Monday, August 29, 2005

Spend Money to Save Money!

Short-Term Perception: Today's lean manufacturing environment, shaped by just-in-time stocking and razor-thin margins, has made the use of premium freight a daily reality for manufacturers.

Though once used only on occasion to protect plants, shipping goods via premium freight is now a regular occurrence. While this shipping method can be expensive, manufacturers that incorporate premium freight as part of their overall logistics plan are able to create new efficiencies and cut costs.

For years, the use of premium freight was viewed as a "the last resort" of the supply chain. Even today, many manufacturers see utilizing premium freight as an admission of inefficiencies.

As efforts to eliminate the practice have revealed, premium freight is not always a by-product of poor manufacturing processes or inefficient supply chains. Logistics challenges currently facing manufacturers -- including rapid product launches, an ever-increasing focus on lean inventories to reduce warehousing costs, and the need to develop efficient global supply chains -- confirm premium freight's position as a necessary business practice.

Companies that include premium freight as part of their overall logistics strategy develop solutions that enable the supply chain to function seamlessly without forcing significant spending on a small amount of premium shipments. Using premium freight in this way gives companies a unique competitive advantage because it helps cut costs and ensure projects are completed near -- or under -- budget, and on time.

Long-Term Strategy: Using premium freight should be viewed not as a day-to-day tactical decision, but as part of a long-term transportation strategy. Decisions regarding premium shipments that were made on the plant floor now garner the attention of top executives, who look closely at expenses and strategize with plant-level decision-makers on cost-cutting methods.

In addition, the impact of premium freight has significantly changed these executives' views on whether or not to keep their plants running at all times. In the past, the mantra was: whatever the cost, keep the plant running. With a strategic focus on premium freight as part of the long-term logistics strategy, executives are on top of issues that previously may have forced a plant to shut down to preserve cost efficiency.

Premium freight expenses are often contained within general inbound or outbound freight budgets, and are not singled out as separate line items. Looking at these budgets in a holistic fashion, however, reduces manufacturers' ability to identify fixes that ultimately reduce costs and create efficiencies.

By investigating premium freight occurrences, and taking the time to break out the causes and expenses associated with these shipments, companies often find an untapped area for cost savings. Because a premium freight strategy enables transportation flexibility, manufacturers increasingly view their outsourced logistics providers as partners. Openly sharing information and examining ways to eliminate inefficiencies within an ubiquitous supply chain has become commonplace.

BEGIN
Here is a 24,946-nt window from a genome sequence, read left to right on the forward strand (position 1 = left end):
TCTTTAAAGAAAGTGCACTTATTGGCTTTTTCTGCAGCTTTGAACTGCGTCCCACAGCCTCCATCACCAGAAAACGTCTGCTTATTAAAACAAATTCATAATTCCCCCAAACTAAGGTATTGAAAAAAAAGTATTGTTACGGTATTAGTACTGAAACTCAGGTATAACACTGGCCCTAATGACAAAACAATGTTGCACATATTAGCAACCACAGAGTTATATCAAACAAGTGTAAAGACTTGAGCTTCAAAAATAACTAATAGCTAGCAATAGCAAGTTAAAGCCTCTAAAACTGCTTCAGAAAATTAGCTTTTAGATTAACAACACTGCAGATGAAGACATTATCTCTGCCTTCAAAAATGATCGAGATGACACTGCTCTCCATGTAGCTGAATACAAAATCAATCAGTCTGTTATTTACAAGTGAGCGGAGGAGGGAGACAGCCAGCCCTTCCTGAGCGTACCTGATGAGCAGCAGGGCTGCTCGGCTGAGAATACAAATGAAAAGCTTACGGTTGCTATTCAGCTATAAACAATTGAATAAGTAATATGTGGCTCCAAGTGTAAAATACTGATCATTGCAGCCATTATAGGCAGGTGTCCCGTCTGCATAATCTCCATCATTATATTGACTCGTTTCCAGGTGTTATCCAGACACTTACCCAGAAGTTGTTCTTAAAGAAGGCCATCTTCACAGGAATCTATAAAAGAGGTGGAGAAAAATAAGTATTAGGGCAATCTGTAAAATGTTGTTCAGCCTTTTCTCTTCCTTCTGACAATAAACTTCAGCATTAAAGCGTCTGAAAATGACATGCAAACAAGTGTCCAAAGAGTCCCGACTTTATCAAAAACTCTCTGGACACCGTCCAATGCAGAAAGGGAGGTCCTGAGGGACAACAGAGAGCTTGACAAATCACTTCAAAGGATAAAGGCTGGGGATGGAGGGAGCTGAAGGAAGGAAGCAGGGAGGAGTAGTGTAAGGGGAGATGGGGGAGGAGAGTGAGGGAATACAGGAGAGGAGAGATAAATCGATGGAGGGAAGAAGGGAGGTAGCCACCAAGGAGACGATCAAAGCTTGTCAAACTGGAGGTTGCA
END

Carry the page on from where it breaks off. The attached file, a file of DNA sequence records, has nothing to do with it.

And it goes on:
This heightened level of trust has brought about a strategic and collaborative efforts among manufacturers, suppliers, 3PLs, 4PLs, and service providers.

The result? More effective process planning, system design, and integration, which culminates in uninterrupted supply chains and hard cost savings.

Friday, August 26, 2005

Rate Negotiation Headaches Averted

Ocean carrier mergers and acquisitions have shaken up the industry, leaving behind a tangled web for consignees and shippers to navigate. So how do you avoid getting snagged in the web of management hierarchy and get the best bang for your buck when negotiating a shipping deal?

1. Use the "big picture" approach to create leverage.

2. Be creative; offer the package deal.

3. Control the negotiations.

4. Let them know what you spend.

5. Do your homework.

6. Know the hierarchy in their marketing and sales departments (past & present)

7. Attend industry conferences and build your personal network.

8. Know where your freight is at all times, demand to keep the visibility.

9. Keep trying to negotiate service agreements/levels/kpi's into your contracts.

10. Get to know the local operating personnel in your shipping areas (origins and destinations)

Wednesday, August 24, 2005

Container Industry Evolution - Its gonna happen!

A new report by IBM Business Consulting Services says container shipping lines must offer more time-definite services to respond to customer demand and potential and potential competition from package supply companies.

The report said that as customers demand more cargo visibility and reliability similar to levels provided by package-delivery companies such as UPS, DHL and TNT, container lines will have to respond.

"Package delivery providers...have deep pockets and are quickly acquiring capabilities to become integrated supply chain providers," the report said. "They can offer existing land-based transport networks and end-to-end shipment visibility. Most are deepening their logistics capabilities, with more extensive integration with customers."

The report said the package-delivery companies success "could leave door-to-door shipping lines adrift -- stuck between the integrated supply chain providers, which deliver overall value, and the focused port-to-port service providers that offer low costs. These latter players are natural allies or acquisition targets for package delivery providers."